Leaving the gold mining site and going back to school: Eliminating child labour in Nigeria

In the small village of Kuchiko, the ILO ACCEL Africa project is helping young girls like Maimunat go back to school and pursue their dreams. The project is also supporting parents like Haruna Koko to earn an income and reduce the need to resort to child labour.

Article | Kuchiko, Nigeria | 02 June 2023
In Nigeria, more than half of the population lives in poverty, and about 43 percent of Nigerian children between the ages 5 and 11 are estimated to be involved in economic activities. Maimunat Abdullahi (15) is no stranger to these difficulties. She used to work at a gold mining site in Kuchiko, a village situated around 41 kilometers away from Nigeria’s capital Abuja. In her community, poverty, child marriage, and low levels of awareness about the negative effects of child labour are some of the factors that push children into precarious working conditions instead of allowing them to go to school.

I wanted to help my parents, now I aspire to help others in my community

When I was selling food, some of the miners ate and did not pay. If you talk, they will threaten to beat you or deny you the money all together.."

Maimunat started selling food at the mining site with the sole aim of helping her parents feed the family amidst extreme poverty. Her parents while also working at the mining site, they are mainly petty traders of raw food items, but the income they generate is not sufficient to meet the needs of the family. Initially, they were supportive of Maimunat's willingness to support them by selling food at the mining site, as it meant more food at their table. However, Maimunat’s parents soon became concerned about the risks involved in the mining site. Despite these challenges, Maimunat continued to sell food at the site, enduring long hours and the risk of not getting paid by some of the miners.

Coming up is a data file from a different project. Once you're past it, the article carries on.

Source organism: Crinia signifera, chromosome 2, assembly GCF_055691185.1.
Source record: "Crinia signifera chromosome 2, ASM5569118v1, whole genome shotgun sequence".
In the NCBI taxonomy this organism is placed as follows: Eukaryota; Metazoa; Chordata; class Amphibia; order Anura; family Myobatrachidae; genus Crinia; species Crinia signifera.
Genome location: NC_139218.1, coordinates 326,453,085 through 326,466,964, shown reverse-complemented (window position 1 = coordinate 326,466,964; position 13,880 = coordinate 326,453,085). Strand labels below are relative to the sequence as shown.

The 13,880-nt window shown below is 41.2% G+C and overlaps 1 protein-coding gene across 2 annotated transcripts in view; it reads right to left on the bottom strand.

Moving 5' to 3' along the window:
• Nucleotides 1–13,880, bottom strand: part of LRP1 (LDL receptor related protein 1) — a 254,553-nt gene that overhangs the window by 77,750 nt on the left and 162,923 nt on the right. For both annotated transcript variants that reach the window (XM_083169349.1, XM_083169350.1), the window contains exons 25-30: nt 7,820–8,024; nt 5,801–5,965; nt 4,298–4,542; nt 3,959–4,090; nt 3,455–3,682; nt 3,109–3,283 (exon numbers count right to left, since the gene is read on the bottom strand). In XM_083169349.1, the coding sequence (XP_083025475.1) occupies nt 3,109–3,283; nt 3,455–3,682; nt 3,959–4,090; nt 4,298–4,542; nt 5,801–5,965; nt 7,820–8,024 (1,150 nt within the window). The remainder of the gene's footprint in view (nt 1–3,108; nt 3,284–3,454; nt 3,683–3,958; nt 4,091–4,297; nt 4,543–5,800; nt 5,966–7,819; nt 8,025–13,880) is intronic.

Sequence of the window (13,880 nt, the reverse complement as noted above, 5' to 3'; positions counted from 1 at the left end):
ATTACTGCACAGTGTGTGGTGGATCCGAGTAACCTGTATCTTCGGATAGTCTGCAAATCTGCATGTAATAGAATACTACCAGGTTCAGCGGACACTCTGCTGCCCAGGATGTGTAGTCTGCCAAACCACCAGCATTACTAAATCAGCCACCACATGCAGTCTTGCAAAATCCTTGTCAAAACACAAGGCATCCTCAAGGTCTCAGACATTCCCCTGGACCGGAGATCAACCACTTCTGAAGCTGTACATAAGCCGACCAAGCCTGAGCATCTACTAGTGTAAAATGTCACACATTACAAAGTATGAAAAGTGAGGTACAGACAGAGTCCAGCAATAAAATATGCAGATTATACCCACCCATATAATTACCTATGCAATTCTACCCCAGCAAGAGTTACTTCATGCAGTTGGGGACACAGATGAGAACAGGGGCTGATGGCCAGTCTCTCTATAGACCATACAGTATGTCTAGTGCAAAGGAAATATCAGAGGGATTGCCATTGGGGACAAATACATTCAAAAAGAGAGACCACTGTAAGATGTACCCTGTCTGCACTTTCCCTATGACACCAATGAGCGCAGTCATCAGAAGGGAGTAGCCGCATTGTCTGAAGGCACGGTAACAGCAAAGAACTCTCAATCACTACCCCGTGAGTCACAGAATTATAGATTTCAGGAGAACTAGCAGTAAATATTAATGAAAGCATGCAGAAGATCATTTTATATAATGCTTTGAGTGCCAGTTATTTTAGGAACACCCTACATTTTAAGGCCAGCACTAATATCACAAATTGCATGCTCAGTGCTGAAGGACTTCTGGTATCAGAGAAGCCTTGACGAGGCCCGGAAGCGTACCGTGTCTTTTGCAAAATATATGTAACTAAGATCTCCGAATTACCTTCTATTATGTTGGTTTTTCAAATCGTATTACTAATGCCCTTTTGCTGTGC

When asked about her future aspirations, Maimunat expressed a desire to become a nurse so she can care for sick people in her community.

Maimunat’s father Haruna Koko is also a worker at the gold mining site. Unable to afford school clothes and materials encouraged his two children to support the family by working in the mining site. His children were assisting the miners in the mining site, but they never liked it and always wished to go back to school. Haruna Koko reported that many of the children in their community sometimes sleep in the bush instead of coming home. Although he was unhappy with the fact that children had to work, he also knew that they were fighting a difficult battle against poverty.

With the help of the ACCEL Africa project, Maimunat received uniforms, sandals, socks, exercise and textbooks to address support her return to school. Haruna Koko received skills training and he and other adults within his community received start-up kits to create and boost their business. With this support, they could generate a higher income and even save for emergencies.